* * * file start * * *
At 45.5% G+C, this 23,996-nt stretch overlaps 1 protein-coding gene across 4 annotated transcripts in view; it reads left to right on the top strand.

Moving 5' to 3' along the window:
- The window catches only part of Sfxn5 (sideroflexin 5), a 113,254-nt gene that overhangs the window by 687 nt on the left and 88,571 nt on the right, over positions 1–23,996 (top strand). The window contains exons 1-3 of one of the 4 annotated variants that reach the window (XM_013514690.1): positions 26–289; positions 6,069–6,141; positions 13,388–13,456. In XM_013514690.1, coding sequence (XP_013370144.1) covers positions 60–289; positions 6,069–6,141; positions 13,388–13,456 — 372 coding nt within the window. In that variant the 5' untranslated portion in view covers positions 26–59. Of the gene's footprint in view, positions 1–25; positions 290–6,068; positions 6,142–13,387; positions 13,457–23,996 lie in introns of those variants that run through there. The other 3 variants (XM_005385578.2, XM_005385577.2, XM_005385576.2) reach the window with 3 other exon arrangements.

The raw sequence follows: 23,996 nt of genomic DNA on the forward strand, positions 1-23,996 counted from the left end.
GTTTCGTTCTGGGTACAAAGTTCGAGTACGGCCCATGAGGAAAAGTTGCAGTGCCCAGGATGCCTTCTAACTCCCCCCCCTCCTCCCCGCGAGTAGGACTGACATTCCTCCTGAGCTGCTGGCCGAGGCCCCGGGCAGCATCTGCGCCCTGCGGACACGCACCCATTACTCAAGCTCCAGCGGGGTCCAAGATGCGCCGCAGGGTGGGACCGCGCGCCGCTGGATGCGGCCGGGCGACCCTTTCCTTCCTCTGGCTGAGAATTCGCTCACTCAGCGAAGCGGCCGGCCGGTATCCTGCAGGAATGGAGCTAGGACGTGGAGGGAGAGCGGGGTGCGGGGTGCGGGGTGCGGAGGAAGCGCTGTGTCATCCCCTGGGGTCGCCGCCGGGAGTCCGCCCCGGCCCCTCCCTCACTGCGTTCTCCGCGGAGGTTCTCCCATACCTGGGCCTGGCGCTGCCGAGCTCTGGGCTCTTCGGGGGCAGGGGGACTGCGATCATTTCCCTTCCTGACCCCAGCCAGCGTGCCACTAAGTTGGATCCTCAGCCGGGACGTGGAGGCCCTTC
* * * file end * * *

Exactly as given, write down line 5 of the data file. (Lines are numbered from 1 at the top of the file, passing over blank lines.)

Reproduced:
GTTTCGTTCTGGGTACAAAGTTCGAGTACGGCCCATGAGGAAAAGTTGCAGTGCCCAGGATGCCTTCTAACTCCCCCCCCTCCTCCCCGCGAGTAGGACTGACATTCCTCCTGAGCTGCTGGCCGAGGCCCCGGGCAGCATCTGCGCCCTGCGGACACGCACCCATTACTCAAGCTCCAGCGGGGTCCAAGATGCGCCGCAGGGTGGGACCGCGCGCCGCTGGATGCGGCCGGGCGACCCTTTCCTTCCTCTGGCTGAGAATTCGCTCACTCAGCGAAGCGGCCGGCCGGTATCCTGCAGGAATGGAGCTAGGACGTGGAGGGAGAGCGGGGTGCGGGGTGCGGGGTGCGGAGGAAGCGCTGTGTCATCCCCTGGGGTCGCCGCCGGGAGTCCGCCCCGGCCCCTCCCTCACTGCGTTCTCCGCGGAGGTTCTCCCATACCTGGGCCTGGCGCTGCCGAGCTCTGGGCTCTTCGGGGGCAGGGGGACTGCGATCATTTCCCTTCCTGACCCCAGCCAGCGTGCCACTAAGTTGGATCCTCAGCCGGGACGTGGAGGCCCTTC